Prosocial crowdfunding platforms are venues for individual lenders to allocate resources to ventures that specifically pursue economic and social value. In a setting where hybridity is expected, do crowdfunders respond positively to category-spanning ventures, or do they prefer to fund ventures that are more clearly situated within a single category? Drawing on theory rooted in category membership and spanning, our hypotheses test whether prosocial crowdfunding lenders will more quickly allocate resources to hybrid microenterprises that communicate their hybridity, or to those that communicate a single one of their dual aims. Our study demonstrates that even in such a setting, crowdfunders lend more quickly to microenterprises that position themselves within a single linguistic category in which the social is emphasized over the economic. This suggests that how hybrid organizations position themselves in their linguistic narratives has a significant impact on resource allocation by external prosocial audiences.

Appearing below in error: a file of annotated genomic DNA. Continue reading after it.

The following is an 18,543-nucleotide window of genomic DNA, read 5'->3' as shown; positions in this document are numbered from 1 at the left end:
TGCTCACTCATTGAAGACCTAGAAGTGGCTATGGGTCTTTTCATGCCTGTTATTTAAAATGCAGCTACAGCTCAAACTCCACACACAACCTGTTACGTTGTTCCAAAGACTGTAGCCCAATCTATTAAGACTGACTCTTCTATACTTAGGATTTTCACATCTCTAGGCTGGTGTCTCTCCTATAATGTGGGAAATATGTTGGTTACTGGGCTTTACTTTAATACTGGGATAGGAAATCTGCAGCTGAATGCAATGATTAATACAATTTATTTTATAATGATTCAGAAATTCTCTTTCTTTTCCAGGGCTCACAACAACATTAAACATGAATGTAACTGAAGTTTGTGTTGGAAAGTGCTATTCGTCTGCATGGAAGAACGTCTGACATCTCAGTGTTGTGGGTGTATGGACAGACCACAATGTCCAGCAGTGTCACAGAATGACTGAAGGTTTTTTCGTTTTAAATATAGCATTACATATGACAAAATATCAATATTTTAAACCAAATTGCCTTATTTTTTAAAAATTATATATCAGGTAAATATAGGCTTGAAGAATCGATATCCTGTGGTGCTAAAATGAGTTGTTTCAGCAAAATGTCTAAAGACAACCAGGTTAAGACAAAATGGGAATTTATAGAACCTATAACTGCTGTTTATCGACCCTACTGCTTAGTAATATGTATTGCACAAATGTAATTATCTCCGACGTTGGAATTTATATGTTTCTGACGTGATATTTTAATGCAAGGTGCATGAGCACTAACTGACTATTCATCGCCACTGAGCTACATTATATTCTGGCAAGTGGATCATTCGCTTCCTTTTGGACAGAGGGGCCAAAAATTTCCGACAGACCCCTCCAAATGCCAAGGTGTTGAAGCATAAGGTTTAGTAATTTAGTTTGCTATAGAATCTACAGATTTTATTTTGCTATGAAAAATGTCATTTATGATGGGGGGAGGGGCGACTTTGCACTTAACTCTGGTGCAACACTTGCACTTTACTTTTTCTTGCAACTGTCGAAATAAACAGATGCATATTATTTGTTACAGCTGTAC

- Hybrid organizations
- Prosocial organizing
- Social entrepreneurship
ASJC Scopus subject areas
- Business and International Management
- Management of Technology and Innovation